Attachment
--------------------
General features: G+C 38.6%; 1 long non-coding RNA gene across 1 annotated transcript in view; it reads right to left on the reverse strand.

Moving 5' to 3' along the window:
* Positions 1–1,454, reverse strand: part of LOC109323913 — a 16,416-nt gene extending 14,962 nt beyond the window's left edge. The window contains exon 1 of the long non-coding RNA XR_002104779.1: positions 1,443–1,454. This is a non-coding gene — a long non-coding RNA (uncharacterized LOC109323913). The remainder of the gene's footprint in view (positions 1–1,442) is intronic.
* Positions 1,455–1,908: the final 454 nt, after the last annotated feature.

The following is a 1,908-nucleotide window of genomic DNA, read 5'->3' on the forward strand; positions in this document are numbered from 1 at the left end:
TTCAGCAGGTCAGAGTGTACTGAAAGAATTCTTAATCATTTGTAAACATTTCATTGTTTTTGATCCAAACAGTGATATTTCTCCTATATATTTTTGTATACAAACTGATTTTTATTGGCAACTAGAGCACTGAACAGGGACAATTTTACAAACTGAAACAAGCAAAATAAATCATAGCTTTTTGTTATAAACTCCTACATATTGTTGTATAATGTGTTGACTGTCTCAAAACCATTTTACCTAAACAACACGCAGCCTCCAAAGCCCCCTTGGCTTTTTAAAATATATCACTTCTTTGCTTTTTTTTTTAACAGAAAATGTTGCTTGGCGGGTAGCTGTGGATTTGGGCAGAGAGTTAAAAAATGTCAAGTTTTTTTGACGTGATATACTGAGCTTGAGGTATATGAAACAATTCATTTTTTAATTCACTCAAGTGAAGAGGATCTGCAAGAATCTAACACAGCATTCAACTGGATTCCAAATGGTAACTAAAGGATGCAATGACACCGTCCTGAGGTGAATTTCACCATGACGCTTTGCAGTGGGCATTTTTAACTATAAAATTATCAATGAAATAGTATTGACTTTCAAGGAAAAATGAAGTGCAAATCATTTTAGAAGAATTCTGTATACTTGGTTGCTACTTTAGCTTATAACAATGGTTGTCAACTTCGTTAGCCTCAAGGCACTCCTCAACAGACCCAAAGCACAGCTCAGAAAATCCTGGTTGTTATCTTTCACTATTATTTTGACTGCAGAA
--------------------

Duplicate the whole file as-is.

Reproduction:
General features: G+C 38.6%; 1 long non-coding RNA gene across 1 annotated transcript in view; it reads right to left on the reverse strand.

Moving 5' to 3' along the window:
* Positions 1–1,454, reverse strand: part of LOC109323913 — a 16,416-nt gene extending 14,962 nt beyond the window's left edge. The window contains exon 1 of the long non-coding RNA XR_002104779.1: positions 1,443–1,454. This is a non-coding gene — a long non-coding RNA (uncharacterized LOC109323913). The remainder of the gene's footprint in view (positions 1–1,442) is intronic.
* Positions 1,455–1,908: the final 454 nt, after the last annotated feature.

The following is a 1,908-nucleotide window of genomic DNA, read 5'->3' on the forward strand; positions in this document are numbered from 1 at the left end:
TTCAGCAGGTCAGAGTGTACTGAAAGAATTCTTAATCATTTGTAAACATTTCATTGTTTTTGATCCAAACAGTGATATTTCTCCTATATATTTTTGTATACAAACTGATTTTTATTGGCAACTAGAGCACTGAACAGGGACAATTTTACAAACTGAAACAAGCAAAATAAATCATAGCTTTTTGTTATAAACTCCTACATATTGTTGTATAATGTGTTGACTGTCTCAAAACCATTTTACCTAAACAACACGCAGCCTCCAAAGCCCCCTTGGCTTTTTAAAATATATCACTTCTTTGCTTTTTTTTTTAACAGAAAATGTTGCTTGGCGGGTAGCTGTGGATTTGGGCAGAGAGTTAAAAAATGTCAAGTTTTTTTGACGTGATATACTGAGCTTGAGGTATATGAAACAATTCATTTTTTAATTCACTCAAGTGAAGAGGATCTGCAAGAATCTAACACAGCATTCAACTGGATTCCAAATGGTAACTAAAGGATGCAATGACACCGTCCTGAGGTGAATTTCACCATGACGCTTTGCAGTGGGCATTTTTAACTATAAAATTATCAATGAAATAGTATTGACTTTCAAGGAAAAATGAAGTGCAAATCATTTTAGAAGAATTCTGTATACTTGGTTGCTACTTTAGCTTATAACAATGGTTGTCAACTTCGTTAGCCTCAAGGCACTCCTCAACAGACCCAAAGCACAGCTCAGAAAATCCTGGTTGTTATCTTTCACTATTATTTTGACTGCAGAA